Research and Scholarship

Kinga Szigeti, MD, PhD, and Brian Trummer, MD.

Kinga Szigeti, MD, PhD (left), advises resident Brian J. Trummer, MD, in selecting a viable topic for his original research project.

Advance your career potential by completing a basic or clinical research project that explores an intriguing question in the field of neurology, guided by a faculty mentor who shares your interests.

Research will hone your analytical abilities, refine your evaluation skills and broaden your knowledge, all of which will increase your skill as a physician.

We expect you to produce findings that are suitable for publication and contribute to the body of neurological knowledge.

Areas of Inquiry

You may build on faculty research or explore your own ideas, with guidance from your mentor. We encourage diverse research: a number of recent projects have explored a wide variety of neurological disorders and diseases.

Research Track Options

Original Research Project

You will examine an hypothesis through laboratory work and exemplary prospective and retrospective studies.

We expect your research project to produce findings that are suitable for publication. 

You may elect to pursue a more intensive research experience over the course of three years with an original research project that begins in PGY-2. Your project will be more complex and detailed, requiring extensive additional research during PGY-3. 

Your research findings must be submitted for publication to a respected journal as part of this more rigorous research experience.

Analytic Research Project

Through a project applying evidence-based medicine, you may explore a question that you answer from citations in existing literature. This involves a comprehensive review and analysis of the literature to definitively confirm your conclusions.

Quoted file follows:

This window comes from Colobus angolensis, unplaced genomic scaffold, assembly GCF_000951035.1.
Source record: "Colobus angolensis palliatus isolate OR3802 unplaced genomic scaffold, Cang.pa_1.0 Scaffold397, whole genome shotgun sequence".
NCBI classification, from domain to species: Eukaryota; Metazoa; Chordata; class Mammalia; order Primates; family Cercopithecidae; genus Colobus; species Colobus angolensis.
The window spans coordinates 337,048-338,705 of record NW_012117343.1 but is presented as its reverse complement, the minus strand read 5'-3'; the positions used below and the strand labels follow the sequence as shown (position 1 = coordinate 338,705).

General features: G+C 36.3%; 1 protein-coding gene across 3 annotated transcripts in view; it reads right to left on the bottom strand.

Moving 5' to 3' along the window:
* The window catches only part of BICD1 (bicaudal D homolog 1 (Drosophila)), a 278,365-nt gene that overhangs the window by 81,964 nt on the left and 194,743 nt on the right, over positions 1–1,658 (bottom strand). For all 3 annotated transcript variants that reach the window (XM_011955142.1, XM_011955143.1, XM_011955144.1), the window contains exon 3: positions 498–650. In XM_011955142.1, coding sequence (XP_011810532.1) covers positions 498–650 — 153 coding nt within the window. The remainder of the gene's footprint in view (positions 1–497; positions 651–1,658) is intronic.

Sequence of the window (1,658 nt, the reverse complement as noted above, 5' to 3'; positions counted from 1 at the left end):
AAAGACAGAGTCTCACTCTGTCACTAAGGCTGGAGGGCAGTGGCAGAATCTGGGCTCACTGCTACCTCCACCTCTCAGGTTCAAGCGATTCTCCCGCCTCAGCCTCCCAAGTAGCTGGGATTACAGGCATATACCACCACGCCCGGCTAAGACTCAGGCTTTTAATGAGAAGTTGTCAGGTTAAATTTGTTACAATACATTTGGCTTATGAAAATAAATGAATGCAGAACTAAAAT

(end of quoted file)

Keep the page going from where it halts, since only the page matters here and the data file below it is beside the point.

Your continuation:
Alternately, you may complete a retrospective-prospective compilation of at least three to five clinically interesting cases. You will aim to uncover and/or identify new information as well as produce significant data.

Present Your Research

You will present your research project and results at our annual Dr. Michael E. Cohen Resident Research Day.

We also strongly encourage you to submit your findings for publication in well-regarded, peer-reviewed neurology journals, as many of our residents have done, with successful outcomes.

Conference Support

We encourage and support your career development through participation in major neurology research forums. You will receive up to $1,000 to attend one national conference, such as the American Academy of Neurology Annual Meeting, during your residency.

In addition, you will receive up to $1,000 each academic year to attend any national neurology conference at which you present as a first author.

Contact Us

For more information about conducting research during your residency, contact our residency research director:

Resident Research Training Director

Covey, Thomas

Thomas Covey, PhD

Assistant Professor

Department of Neurology Division of Cognitive and Behavioral Neurosciences Sherman Hall Annex Room 114 Buffalo, NY 14214

Phone: 716-829-5989; Fax: NA